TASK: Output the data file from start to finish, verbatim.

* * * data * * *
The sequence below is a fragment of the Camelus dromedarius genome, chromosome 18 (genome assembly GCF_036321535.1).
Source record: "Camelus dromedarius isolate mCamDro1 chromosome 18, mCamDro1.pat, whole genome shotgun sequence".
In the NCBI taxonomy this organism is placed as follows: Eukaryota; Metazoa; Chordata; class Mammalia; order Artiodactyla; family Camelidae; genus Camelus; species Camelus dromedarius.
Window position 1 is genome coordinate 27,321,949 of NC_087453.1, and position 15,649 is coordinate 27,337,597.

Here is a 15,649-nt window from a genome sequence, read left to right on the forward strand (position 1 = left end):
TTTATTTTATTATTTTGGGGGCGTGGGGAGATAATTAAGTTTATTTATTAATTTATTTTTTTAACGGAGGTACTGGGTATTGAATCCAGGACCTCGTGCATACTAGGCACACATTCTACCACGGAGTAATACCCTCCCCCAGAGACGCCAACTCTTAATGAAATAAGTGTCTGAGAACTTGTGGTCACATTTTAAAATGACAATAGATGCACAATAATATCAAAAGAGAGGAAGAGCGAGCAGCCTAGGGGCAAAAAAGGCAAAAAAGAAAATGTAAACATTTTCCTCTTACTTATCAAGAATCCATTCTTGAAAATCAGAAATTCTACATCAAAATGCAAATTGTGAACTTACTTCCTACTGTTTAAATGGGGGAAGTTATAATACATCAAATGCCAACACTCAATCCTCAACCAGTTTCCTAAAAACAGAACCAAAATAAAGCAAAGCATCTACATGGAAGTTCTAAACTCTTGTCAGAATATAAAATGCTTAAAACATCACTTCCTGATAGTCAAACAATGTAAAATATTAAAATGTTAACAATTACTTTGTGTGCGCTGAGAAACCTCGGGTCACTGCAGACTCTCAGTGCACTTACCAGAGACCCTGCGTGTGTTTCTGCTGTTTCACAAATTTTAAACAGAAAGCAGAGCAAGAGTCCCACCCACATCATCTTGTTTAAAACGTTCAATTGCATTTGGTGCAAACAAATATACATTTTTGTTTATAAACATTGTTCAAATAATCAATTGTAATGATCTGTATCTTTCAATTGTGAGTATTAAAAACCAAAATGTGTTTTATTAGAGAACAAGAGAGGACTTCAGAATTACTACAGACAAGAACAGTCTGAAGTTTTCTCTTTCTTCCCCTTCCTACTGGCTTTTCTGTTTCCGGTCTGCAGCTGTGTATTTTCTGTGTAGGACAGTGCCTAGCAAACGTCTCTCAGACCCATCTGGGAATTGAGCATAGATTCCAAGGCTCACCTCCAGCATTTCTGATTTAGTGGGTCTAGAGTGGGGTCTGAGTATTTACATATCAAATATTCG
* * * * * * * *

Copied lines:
The sequence below is a fragment of the Camelus dromedarius genome, chromosome 18 (genome assembly GCF_036321535.1).
Source record: "Camelus dromedarius isolate mCamDro1 chromosome 18, mCamDro1.pat, whole genome shotgun sequence".
In the NCBI taxonomy this organism is placed as follows: Eukaryota; Metazoa; Chordata; class Mammalia; order Artiodactyla; family Camelidae; genus Camelus; species Camelus dromedarius.
Window position 1 is genome coordinate 27,321,949 of NC_087453.1, and position 15,649 is coordinate 27,337,597.

Here is a 15,649-nt window from a genome sequence, read left to right on the forward strand (position 1 = left end):
TTTATTTTATTATTTTGGGGGCGTGGGGAGATAATTAAGTTTATTTATTAATTTATTTTTTTAACGGAGGTACTGGGTATTGAATCCAGGACCTCGTGCATACTAGGCACACATTCTACCACGGAGTAATACCCTCCCCCAGAGACGCCAACTCTTAATGAAATAAGTGTCTGAGAACTTGTGGTCACATTTTAAAATGACAATAGATGCACAATAATATCAAAAGAGAGGAAGAGCGAGCAGCCTAGGGGCAAAAAAGGCAAAAAAGAAAATGTAAACATTTTCCTCTTACTTATCAAGAATCCATTCTTGAAAATCAGAAATTCTACATCAAAATGCAAATTGTGAACTTACTTCCTACTGTTTAAATGGGGGAAGTTATAATACATCAAATGCCAACACTCAATCCTCAACCAGTTTCCTAAAAACAGAACCAAAATAAAGCAAAGCATCTACATGGAAGTTCTAAACTCTTGTCAGAATATAAAATGCTTAAAACATCACTTCCTGATAGTCAAACAATGTAAAATATTAAAATGTTAACAATTACTTTGTGTGCGCTGAGAAACCTCGGGTCACTGCAGACTCTCAGTGCACTTACCAGAGACCCTGCGTGTGTTTCTGCTGTTTCACAAATTTTAAACAGAAAGCAGAGCAAGAGTCCCACCCACATCATCTTGTTTAAAACGTTCAATTGCATTTGGTGCAAACAAATATACATTTTTGTTTATAAACATTGTTCAAATAATCAATTGTAATGATCTGTATCTTTCAATTGTGAGTATTAAAAACCAAAATGTGTTTTATTAGAGAACAAGAGAGGACTTCAGAATTACTACAGACAAGAACAGTCTGAAGTTTTCTCTTTCTTCCCCTTCCTACTGGCTTTTCTGTTTCCGGTCTGCAGCTGTGTATTTTCTGTGTAGGACAGTGCCTAGCAAACGTCTCTCAGACCCATCTGGGAATTGAGCATAGATTCCAAGGCTCACCTCCAGCATTTCTGATTTAGTGGGTCTAGAGTGGGGTCTGAGTATTTACATATCAAATATTCG